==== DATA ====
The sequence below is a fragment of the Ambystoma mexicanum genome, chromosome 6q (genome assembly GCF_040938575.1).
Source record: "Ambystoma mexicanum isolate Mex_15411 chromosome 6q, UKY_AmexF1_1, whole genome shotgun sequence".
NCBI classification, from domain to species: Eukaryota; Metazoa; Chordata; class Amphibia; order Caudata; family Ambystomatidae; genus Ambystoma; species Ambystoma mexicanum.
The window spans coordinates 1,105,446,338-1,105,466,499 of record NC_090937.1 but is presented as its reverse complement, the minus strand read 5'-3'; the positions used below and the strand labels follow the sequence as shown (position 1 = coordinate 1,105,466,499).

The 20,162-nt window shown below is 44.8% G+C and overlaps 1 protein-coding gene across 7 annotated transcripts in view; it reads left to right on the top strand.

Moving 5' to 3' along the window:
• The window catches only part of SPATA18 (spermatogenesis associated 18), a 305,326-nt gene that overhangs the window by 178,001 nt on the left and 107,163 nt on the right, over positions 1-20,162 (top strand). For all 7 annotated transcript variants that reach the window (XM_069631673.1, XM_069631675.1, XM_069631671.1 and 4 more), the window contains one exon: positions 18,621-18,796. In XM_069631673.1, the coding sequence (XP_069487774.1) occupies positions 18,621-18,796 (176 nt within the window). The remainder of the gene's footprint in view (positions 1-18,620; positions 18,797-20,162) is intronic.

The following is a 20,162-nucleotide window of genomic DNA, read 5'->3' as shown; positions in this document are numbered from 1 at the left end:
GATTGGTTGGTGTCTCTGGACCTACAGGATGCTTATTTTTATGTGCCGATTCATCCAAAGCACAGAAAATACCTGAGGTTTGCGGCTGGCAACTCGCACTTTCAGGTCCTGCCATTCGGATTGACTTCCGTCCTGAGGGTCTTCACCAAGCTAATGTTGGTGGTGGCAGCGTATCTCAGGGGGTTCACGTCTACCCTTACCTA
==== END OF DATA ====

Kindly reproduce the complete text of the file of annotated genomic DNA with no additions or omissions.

The sequence below is a fragment of the Ambystoma mexicanum genome, chromosome 6q (genome assembly GCF_040938575.1).
Source record: "Ambystoma mexicanum isolate Mex_15411 chromosome 6q, UKY_AmexF1_1, whole genome shotgun sequence".
NCBI classification, from domain to species: Eukaryota; Metazoa; Chordata; class Amphibia; order Caudata; family Ambystomatidae; genus Ambystoma; species Ambystoma mexicanum.
The window spans coordinates 1,105,446,338-1,105,466,499 of record NC_090937.1 but is presented as its reverse complement, the minus strand read 5'-3'; the positions used below and the strand labels follow the sequence as shown (position 1 = coordinate 1,105,466,499).

The 20,162-nt window shown below is 44.8% G+C and overlaps 1 protein-coding gene across 7 annotated transcripts in view; it reads left to right on the top strand.

Moving 5' to 3' along the window:
• The window catches only part of SPATA18 (spermatogenesis associated 18), a 305,326-nt gene that overhangs the window by 178,001 nt on the left and 107,163 nt on the right, over positions 1-20,162 (top strand). For all 7 annotated transcript variants that reach the window (XM_069631673.1, XM_069631675.1, XM_069631671.1 and 4 more), the window contains one exon: positions 18,621-18,796. In XM_069631673.1, the coding sequence (XP_069487774.1) occupies positions 18,621-18,796 (176 nt within the window). The remainder of the gene's footprint in view (positions 1-18,620; positions 18,797-20,162) is intronic.

The following is a 20,162-nucleotide window of genomic DNA, read 5'->3' as shown; positions in this document are numbered from 1 at the left end:
GATTGGTTGGTGTCTCTGGACCTACAGGATGCTTATTTTTATGTGCCGATTCATCCAAAGCACAGAAAATACCTGAGGTTTGCGGCTGGCAACTCGCACTTTCAGGTCCTGCCATTCGGATTGACTTCCGTCCTGAGGGTCTTCACCAAGCTAATGTTGGTGGTGGCAGCGTATCTCAGGGGGTTCACGTCTACCCTTACCTA